METRONOME Yearbook, 1956, showing the astonishing roster of musicians who performed at the concert Fran organized on April 12, 1946:

My friend Nick Rossi — guitarist, jazz scholar, painter — magically turned up the program for the concert here.  Someone’s bought it, but what can be seen here is stunning.

One exception to the contemporary erasure of Fran Kelley is Douglas Daniels’ 2002 biography of Lester Young, LESTER LEAPS IN, where he writes of this concert:

In Los Angeles, [Norman] Granz, Billy Berg, and Fran Kelly [sic] typified a new type of jazz promoter dedicated to racial equality. Kelly, with the aid of Lester Young, Ray Bauduc, Kay Starr, Lucky Thompson, Red Callender, Charlie Parker, Nat Cole, Benny Carter, and other artists, sought to foster racial tolerance by booking UCLA’s Royce Hall for a performance to benefit the scholarship fund of the George Washington Carver Club, named after the famous Tuskegee scientist. A Metronome recap reported that Young and Parker offered ‘‘the best number of the program.’’ All the musicians either donated their services or received a nominal fee, with proceeds going to the scholarship fund. This marked a first for UCLA. . . .

Granz gets top billing; Kell[e]y is unidentified.

DOWN BEAT, 6 May 1946, a very small comment on the concert, compared to the coverage of Les Brown’s “ball team”:

CLEF, June 1946, a concert review which begins with a beautiful quote:

METRONOME, August 1946.  More about the concert.  Linger, please, over the names of the musicians, and when you are through with time-travel, also note that a new Lester Young record gets a “C+”:

Because online research is part pearl diving and part trash collection, my continued inquiries into the George Washington Carver Club led me to this site, which I avoided as if made of Kryptonite: Twin Towers 911 Video Clips Video De Sexo De Paris Hilton …8.aksuchess.ru › VkjWBA.  

We move on.

BAND LEADERS AND RECORD REVIEW, August 1946, notes “Kelly,” “gal platter impresario”:

DOWN BEAT, 6 May 1949, noting that the Fran-Tone masters were sold to Capitol (which Wallichs, Johnny Mercer, and Buddy De Sylva had founded) — my guess is that they did not sell and they were never issued on that label . . . plus a famous Lester interview:

DOWN BEAT, 14 December 1955, a nameless reviewer mocks Fran’s liner notes for a Chico Hamilton record:  “Only clinker are the notes on the individual numbers by Fran Kelley, written in her inimitable prose, a cross between science fiction and theosophy.”

DOWN BEAT, 4 April 1956, an approving review of Jimmy Rowles’ first session as a leader, where Fran is called “the only pretty jazz critic”:

And here are the notes for that album, with a tiny portrait of the author:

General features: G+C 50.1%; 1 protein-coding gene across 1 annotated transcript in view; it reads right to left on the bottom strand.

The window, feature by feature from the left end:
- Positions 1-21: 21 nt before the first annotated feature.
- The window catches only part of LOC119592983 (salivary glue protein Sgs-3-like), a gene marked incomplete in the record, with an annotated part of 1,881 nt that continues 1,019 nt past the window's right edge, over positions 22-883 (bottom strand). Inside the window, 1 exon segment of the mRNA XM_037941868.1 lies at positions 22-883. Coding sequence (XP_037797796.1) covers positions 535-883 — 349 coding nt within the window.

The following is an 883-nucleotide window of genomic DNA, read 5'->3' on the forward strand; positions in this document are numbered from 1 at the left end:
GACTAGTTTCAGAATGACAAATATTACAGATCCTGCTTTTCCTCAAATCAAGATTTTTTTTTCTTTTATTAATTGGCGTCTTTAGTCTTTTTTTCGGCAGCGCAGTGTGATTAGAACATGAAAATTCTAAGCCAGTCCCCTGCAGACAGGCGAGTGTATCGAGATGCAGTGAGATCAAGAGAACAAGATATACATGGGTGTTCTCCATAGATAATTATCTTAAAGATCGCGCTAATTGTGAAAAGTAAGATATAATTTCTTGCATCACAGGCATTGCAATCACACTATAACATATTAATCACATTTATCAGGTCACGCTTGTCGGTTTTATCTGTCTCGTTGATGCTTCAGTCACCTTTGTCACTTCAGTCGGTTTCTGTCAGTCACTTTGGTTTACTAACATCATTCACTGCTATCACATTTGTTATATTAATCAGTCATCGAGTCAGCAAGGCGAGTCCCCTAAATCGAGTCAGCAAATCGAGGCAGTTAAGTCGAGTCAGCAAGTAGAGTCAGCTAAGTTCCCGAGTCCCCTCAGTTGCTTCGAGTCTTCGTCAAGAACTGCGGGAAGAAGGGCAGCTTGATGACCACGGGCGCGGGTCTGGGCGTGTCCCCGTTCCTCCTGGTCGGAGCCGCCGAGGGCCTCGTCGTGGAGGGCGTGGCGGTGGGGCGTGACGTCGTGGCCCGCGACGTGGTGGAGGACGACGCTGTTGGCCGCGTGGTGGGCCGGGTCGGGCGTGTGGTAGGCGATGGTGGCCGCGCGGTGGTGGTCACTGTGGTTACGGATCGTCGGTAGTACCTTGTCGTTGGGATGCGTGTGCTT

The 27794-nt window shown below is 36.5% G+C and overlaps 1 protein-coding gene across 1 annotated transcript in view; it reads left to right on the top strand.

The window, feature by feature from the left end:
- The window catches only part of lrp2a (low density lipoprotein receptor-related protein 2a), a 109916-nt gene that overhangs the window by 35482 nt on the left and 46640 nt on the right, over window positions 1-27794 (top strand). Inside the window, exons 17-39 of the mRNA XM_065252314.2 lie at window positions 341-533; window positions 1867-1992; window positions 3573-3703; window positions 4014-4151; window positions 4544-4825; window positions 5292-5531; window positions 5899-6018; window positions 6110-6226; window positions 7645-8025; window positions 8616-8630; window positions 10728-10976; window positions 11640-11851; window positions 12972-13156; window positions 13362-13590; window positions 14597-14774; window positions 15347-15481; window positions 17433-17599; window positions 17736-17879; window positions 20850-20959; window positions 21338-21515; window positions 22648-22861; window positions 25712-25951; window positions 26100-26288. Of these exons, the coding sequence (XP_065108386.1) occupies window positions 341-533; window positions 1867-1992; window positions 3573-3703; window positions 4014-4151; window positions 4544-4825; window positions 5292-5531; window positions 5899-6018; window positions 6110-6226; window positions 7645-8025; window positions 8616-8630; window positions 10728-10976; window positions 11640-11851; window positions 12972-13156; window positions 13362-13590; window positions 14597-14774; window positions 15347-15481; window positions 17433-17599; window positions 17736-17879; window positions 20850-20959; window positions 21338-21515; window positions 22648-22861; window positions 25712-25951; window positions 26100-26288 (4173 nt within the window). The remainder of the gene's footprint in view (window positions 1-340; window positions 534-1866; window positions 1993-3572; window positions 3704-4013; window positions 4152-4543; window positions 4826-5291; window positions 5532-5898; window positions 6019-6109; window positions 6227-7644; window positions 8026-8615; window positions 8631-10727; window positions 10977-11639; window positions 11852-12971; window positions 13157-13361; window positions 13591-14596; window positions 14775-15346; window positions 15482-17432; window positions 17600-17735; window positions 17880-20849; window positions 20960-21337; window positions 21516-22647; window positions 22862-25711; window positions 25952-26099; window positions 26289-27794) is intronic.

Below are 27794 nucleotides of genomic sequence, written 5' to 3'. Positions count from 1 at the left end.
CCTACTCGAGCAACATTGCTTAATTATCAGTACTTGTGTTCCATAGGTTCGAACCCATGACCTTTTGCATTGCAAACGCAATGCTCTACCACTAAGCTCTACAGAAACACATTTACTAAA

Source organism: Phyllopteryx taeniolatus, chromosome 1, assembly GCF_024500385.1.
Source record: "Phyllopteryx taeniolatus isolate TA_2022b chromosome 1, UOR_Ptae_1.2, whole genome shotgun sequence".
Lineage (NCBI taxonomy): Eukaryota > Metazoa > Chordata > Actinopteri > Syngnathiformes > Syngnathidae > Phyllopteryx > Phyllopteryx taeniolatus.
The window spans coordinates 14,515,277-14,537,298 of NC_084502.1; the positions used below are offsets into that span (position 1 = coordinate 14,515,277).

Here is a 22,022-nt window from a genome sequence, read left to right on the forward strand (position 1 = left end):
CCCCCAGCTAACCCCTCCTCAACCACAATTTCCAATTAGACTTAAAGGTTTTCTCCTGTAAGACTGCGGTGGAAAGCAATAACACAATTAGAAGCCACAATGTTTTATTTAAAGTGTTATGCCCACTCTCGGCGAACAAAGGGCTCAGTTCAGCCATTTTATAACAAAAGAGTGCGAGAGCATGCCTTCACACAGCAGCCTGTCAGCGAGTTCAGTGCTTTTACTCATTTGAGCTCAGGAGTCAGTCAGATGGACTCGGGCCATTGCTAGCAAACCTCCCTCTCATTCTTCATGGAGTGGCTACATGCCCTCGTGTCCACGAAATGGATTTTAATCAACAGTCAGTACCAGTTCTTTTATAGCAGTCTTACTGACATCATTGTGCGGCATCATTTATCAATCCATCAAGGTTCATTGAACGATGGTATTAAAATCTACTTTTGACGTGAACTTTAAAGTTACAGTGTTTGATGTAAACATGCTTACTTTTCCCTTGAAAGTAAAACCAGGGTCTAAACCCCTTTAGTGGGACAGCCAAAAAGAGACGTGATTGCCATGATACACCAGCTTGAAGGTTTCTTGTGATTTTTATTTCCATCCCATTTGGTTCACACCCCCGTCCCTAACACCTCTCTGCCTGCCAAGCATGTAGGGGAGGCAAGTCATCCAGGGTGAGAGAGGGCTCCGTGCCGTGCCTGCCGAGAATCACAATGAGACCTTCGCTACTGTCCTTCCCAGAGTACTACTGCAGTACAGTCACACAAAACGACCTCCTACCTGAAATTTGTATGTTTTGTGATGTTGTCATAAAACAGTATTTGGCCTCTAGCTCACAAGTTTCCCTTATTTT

METRONOME, February 1957, Fran’s imaginative profile of Keely Smith:

DOWN BEAT, 3 April 1958: the last mention of Fran — “poetess,” working for Ellington:


There the trail stops, except for Ellington’s coda in MUSIC IS MY MISTRESS: “And there is one more person–Fran Kelley, musician, poet, songwriter, singer, orchestrator, manager, executive. This great woman with all these talents gave up running a radio station and record company in Los Angeles to pursue her
spiritual quests in San Francisco.”

I have not been able to find out anything about Fran Kelley’s life after 1958.  And that may have been the way she wanted it, to turn away from the secular world, “the music business,” to shuck off being called “pretty,” and live another life.  If you are born Fran Kelley and you enter a religious order and take the name of Sister Angela, even Google cannot find you.  (Consider Boyce Brown, “Brother Matthew.”)  And even a rudimentary glance at actuarial tables would suggest that she is no longer living.

But I hope she wasn’t driven away by misogyny.  Yes, regarding the past through the lenses of the present can distort, but someone so sensitized might want to abandon the world where music was for sale and one’s best efforts got ignored.  A world where Lester Young got a C+.

I feel her absence.  A great loss.  Her legacy is and should be more than a dozen or so clippings from jazz trade papers.

This post is in memory of Fran Kelley, once remarkable and now unknown, with no biography and no Wikipedia page. And it is also in honor of all the women who create imaginative ideas and art and don’t get heard at the meetings or find their ideas vacuumed up and presented by men, but still keep creating.

Thanks to Katherine Vasile, Brian Kane, and Richard Salvucci: without them, this post would never have happened.

May your happiness increase!

STREET FOOD, AN EXOTIC HONEYMOON, EXUBERANT DANCE, 1936